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  1. #21
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    Quote Originally Posted by wikidwitch View Post
    On a slight side note, I'm wondering if someone who willingly has a healthy limb removed would be eligible for government disability assistance?

    No judgements, just curious.
    I don't see why not. If you have a cancer that requires you to have a limb amputated, you'd be eligible. So why not a mental illness that requires the same? I don't think amputation means you are cured of your dysphoria though I imagine it is more manageable- but if you have to cut off your limb to manage your mental well being, I don't see why that wouldn't entitle you to some sort of assistance. Also, I have read about sufferers who were refused amputations who then went in to repeatedly self harm until the limb was rendered useless and needed to be amputated any way. There have also been cases of self-amputation, though this is very rare. My understanding is that such operations are usually performed after much psychiatric evaluation- and I would have to rather admire the dedication of someone who would go to the effort of fooling so many doctors and undergoing an amputation to reap a disability pension

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  3. #22
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    Quote Originally Posted by Caviar View Post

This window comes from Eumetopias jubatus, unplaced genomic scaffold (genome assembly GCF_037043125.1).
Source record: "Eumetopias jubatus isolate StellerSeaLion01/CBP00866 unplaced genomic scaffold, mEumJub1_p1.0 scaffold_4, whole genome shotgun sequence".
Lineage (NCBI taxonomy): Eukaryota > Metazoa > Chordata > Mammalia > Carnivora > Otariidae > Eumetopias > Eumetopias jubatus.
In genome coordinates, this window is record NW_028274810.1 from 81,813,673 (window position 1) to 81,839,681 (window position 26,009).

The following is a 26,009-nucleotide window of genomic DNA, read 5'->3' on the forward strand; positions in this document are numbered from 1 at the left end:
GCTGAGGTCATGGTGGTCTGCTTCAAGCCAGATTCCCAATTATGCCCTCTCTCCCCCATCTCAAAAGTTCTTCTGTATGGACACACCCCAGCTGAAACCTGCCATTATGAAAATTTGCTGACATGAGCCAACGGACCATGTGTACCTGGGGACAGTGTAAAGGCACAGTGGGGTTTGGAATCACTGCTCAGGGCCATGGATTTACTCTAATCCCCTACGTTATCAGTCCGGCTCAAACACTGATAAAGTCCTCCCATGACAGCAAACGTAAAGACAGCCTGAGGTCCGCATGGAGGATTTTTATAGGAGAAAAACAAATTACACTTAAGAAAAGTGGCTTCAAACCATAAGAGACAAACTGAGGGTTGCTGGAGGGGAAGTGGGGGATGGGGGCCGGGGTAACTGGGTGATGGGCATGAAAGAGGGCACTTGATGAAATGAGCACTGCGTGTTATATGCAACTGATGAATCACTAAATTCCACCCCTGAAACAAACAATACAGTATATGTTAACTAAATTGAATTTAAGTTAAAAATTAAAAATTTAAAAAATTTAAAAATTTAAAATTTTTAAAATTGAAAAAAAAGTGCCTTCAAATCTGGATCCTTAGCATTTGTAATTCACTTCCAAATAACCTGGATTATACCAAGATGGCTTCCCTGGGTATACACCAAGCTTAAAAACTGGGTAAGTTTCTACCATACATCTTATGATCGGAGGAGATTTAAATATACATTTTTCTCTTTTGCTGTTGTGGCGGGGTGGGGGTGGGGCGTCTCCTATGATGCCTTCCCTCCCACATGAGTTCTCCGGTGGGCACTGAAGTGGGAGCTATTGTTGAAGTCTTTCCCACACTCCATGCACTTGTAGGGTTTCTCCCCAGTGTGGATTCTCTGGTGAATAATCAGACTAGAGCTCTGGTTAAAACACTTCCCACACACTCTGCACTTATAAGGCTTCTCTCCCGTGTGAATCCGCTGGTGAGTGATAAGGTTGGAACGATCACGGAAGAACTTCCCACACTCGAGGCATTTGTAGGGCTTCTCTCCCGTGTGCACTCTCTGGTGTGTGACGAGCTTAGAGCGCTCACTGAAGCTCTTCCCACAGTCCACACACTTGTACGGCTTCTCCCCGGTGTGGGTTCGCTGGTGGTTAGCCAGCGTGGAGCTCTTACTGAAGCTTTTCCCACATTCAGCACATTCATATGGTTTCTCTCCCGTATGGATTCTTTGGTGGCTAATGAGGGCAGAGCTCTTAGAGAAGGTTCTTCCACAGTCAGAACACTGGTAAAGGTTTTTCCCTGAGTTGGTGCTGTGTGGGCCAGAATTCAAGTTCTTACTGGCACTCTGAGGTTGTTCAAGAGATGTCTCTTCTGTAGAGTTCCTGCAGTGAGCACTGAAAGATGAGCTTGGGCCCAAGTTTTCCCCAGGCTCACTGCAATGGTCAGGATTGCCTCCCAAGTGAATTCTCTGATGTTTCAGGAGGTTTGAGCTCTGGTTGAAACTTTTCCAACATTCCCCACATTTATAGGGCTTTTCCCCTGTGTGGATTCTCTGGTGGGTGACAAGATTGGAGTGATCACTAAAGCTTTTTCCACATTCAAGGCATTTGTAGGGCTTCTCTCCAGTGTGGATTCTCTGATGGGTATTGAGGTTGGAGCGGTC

Gender dysphoria (again, the politics in mental health now means that you don't call it Gender Identity Disorder anymore) is regarded by psychiatry and other mental health fields as being a mental illness and a social health problem and is dealt with accordingly. When people identify with and convinced they should be the opposite gender to what they are born as, one of the first avenues prescribed to them is a date with a psychiatrist for assessment. As you know, in order to physically become another gender this involves a specialised drug regimen as well as the chopping off of body parts and remoulding them to resemble others. The involvement of psychiatry (in this country anyway) is required by law prior to any further "treatment" being taken such as specialised drug regimens and these "gender reassignment" operations. At this stage, gender reassignment operations in Australia are not permitted until the person is 18 although the Courts here have allowed children as young as 11 to commence drug regimens (in the case of children these are known as puberty blockers which means their body is not permitted to undergo its natural cycle and by design creates an environment where further drugs are introduced to force that body to become another sex). While I am all for self expression, I privately harbour some very serious concerns as to the wisdom behind such decisions regarding children for biological, physiological and psychological reasons. Cases in other countries such as the States have also indicated that after puberty there have been reversals in that the person no longer wants to be the opposite gender or something else again. So I honestly ask why then, is gender reassignment considered an okay thing to do and yet different to someone who is convinced that she should be without limbs considered with revulsion and horror? Studies have shown that a lot of people with gender dysphoria who have been permitted to live as their desired gender go on to lead happy lives. So why not chop the woman's legs off and let her lead the life she wants?